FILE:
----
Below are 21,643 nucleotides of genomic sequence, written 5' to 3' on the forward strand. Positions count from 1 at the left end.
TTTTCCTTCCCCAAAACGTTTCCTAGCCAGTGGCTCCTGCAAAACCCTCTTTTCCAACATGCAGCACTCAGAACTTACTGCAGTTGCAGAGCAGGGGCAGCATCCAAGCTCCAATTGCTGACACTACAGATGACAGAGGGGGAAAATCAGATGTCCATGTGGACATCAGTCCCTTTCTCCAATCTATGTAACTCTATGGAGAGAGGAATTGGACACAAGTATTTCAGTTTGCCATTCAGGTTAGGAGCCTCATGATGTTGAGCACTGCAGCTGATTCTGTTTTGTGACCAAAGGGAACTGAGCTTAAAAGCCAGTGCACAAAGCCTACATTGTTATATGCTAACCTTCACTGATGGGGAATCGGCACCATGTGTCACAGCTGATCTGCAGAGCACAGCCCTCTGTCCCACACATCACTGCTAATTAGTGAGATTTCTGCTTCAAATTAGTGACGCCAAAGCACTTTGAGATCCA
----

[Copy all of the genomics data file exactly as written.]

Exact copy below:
Below are 21,643 nucleotides of genomic sequence, written 5' to 3' on the forward strand. Positions count from 1 at the left end.
TTTTCCTTCCCCAAAACGTTTCCTAGCCAGTGGCTCCTGCAAAACCCTCTTTTCCAACATGCAGCACTCAGAACTTACTGCAGTTGCAGAGCAGGGGCAGCATCCAAGCTCCAATTGCTGACACTACAGATGACAGAGGGGGAAAATCAGATGTCCATGTGGACATCAGTCCCTTTCTCCAATCTATGTAACTCTATGGAGAGAGGAATTGGACACAAGTATTTCAGTTTGCCATTCAGGTTAGGAGCCTCATGATGTTGAGCACTGCAGCTGATTCTGTTTTGTGACCAAAGGGAACTGAGCTTAAAAGCCAGTGCACAAAGCCTACATTGTTATATGCTAACCTTCACTGATGGGGAATCGGCACCATGTGTCACAGCTGATCTGCAGAGCACAGCCCTCTGTCCCACACATCACTGCTAATTAGTGAGATTTCTGCTTCAAATTAGTGACGCCAAAGCACTTTGAGATCCA